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Old Warden Park

A Grade II* Listed Building in Old Warden, Central Bedfordshire

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Latitude: 52.0846 / 52°5'4"N

Longitude: -0.3283 / 0°19'41"W

OS Eastings: 514644

OS Northings: 244236

OS Grid: TL146442

Mapcode National: GBR H48.7TN

Mapcode Global: VHGMZ.8V9T

Plus Code: 9C4X3MMC+RM

Entry Name: Old Warden Park

Listing Date: 6 March 1985

Grade: II*

Source: Historic England

Source ID: 1222169

English Heritage Legacy ID: 414261

Location: Old Warden, Central Bedfordshire, SG18

County: Central Bedfordshire

Civil Parish: Old Warden

Traditional County: Bedfordshire

Lieutenancy Area (Ceremonial County): Bedfordshire

Church of England Parish: Old Warden

Church of England Diocese: St.Albans

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Listing Text


11/120 Old warden Park


Country house, now part of the Shuttleworth Agricultural College. 1875-76
by Henry Clutton for Joseph Shuttleworth, who had become wealthy through the
success of his Lincolnshire engineering firm, Clayton and Shuttleworth. The
house was to imitate Gawthorpe Hall (c.1600), the home of the well-established
Lancashire Shuttleworths. Later wing 1883, probably by W Bennison, and some
additions and internal alterations (1896) by R Weir Schultz. Mainly ashlar,
with service wing partly in yellow brick. Jacobean style. 3-storeyed
rectangular block with single-storeyed roof-lit central hall. 4-stage tower
and lower wing to E. Rooms arranged in balanced, although not always
symmetrical, plan. S elevation: 5-bay facade, central and outer bays with 3-
storeyed canted bay windows. All mullion and transom windows, those to 2
recessed bays with moulded labels. Central bay, approached by flight of
steps, forms porch at ground floor. This has round-headed stilted archway
with moulded surround and label, flanked by clustered columns with bases at
various heights. Doorway itself has segmental head with moulded stilted arch,
and dripstone whose stops merge into wall (as do stops of all dripstones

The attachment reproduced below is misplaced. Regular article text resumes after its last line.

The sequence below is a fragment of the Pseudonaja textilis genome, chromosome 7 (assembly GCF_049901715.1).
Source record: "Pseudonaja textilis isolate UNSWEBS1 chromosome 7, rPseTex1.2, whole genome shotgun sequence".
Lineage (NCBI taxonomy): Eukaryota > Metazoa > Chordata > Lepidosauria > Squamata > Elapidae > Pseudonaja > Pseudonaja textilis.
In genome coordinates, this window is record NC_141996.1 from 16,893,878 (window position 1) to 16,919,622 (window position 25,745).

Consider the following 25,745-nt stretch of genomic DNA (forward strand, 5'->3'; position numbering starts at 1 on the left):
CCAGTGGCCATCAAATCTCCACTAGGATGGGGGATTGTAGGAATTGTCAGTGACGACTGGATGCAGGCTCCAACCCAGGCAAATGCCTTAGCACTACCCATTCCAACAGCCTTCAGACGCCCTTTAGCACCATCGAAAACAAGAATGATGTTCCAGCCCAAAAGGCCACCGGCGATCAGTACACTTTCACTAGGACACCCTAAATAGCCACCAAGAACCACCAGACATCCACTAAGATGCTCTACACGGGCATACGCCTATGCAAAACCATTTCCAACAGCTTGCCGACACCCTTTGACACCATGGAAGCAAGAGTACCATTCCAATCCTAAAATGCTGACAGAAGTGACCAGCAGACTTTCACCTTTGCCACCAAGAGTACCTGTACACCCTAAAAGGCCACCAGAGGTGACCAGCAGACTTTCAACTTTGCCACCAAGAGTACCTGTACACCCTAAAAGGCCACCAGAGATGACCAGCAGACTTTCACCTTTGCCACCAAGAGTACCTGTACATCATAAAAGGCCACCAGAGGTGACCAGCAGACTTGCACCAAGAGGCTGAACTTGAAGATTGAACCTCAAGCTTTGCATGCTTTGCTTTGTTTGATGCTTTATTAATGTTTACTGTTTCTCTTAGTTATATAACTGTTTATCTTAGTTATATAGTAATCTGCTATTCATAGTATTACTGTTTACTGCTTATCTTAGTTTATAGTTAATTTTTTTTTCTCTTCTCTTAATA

throughout building). Panelled and part-glazed double doors. Plain string
courses to first and second floors. High parapet, plain with loopholes above
recessed bays, with horseshoe-arched arcading above projecting bays. Various
multiple chimney stacks, all of linked octagonal flues with moulded cornices.
W elevation has 2 3-storeyed rectangular bays. N elevation has projecting 3
window bay to centre, with rounded angles above ground floor level supported
on moulded corbels. Projecting bay has part-glazed door to LH, surmounted by
stained glass window of the seasons, the whole within moulded label. Similar
fenestration and parapets throughout. lower: lower stages are plain, with
loophole windows to 3rd stage. Top stage has balcony to all sides with
similar balustrade to that of house parapet. Clock face to each side, flanked
by louvred windows and surmounted by arcading similar to house parapet. Plain
parapet with loopholes. E wing is partly, if not entirely, a later addition.
Partly of yellow brick with stone dressings, in simpler style than main block.
Most windows smaller and mullioned, except for large mullion and transom ones
to former billiard room which are similar to those in main block. Interior:
Ground floor retains most original decoration. Front hall: pink marble
chimney piece with white marble relief of boar hunt, fairly plain geometric
plasterwork mouldings to ceiling. Library (of which chapel is C20
subdivision): rather Rococo in style; 2 white marble chimney pieces with gilt
framed mirrors; light plasterwork panels to walls and ceiling with rinceaux,
festoons, etc; 2 carved wood bookcases set into S wall of N half. Dining
room: simpler Rococo style, including carved wood fire surround and
overmantel. Central hall: heavier decoration, including deeply coffered
gilded ceiling, half-height oak panelling, and marble and wood chimney piece
with grotesque heads, rinceaux and Shuttleworth coat of arms. Staircase:
simple rectangular ceiling mouldings, open well stair in oak with square
section moulded balusters. Billiard room (now Resources room) in E wing:
plaster cornice frieze with strapwork and festoons. Carved wood chimney piece
incorporates caryatids and panels showing biblical scenes, probably Jacobean,
and may be reused from the house of 3rd Lord Ungley, demolished to make way
for Clutton's building. E tower contains service stairs and lift.
(P Hunting, "Henry Clutton's country houses", Architectural history, vol.26,
1983, pp.100-104).

Listing NGR: TL1464444236

This text is from the original listing, and may not necessarily reflect the current setting of the building.

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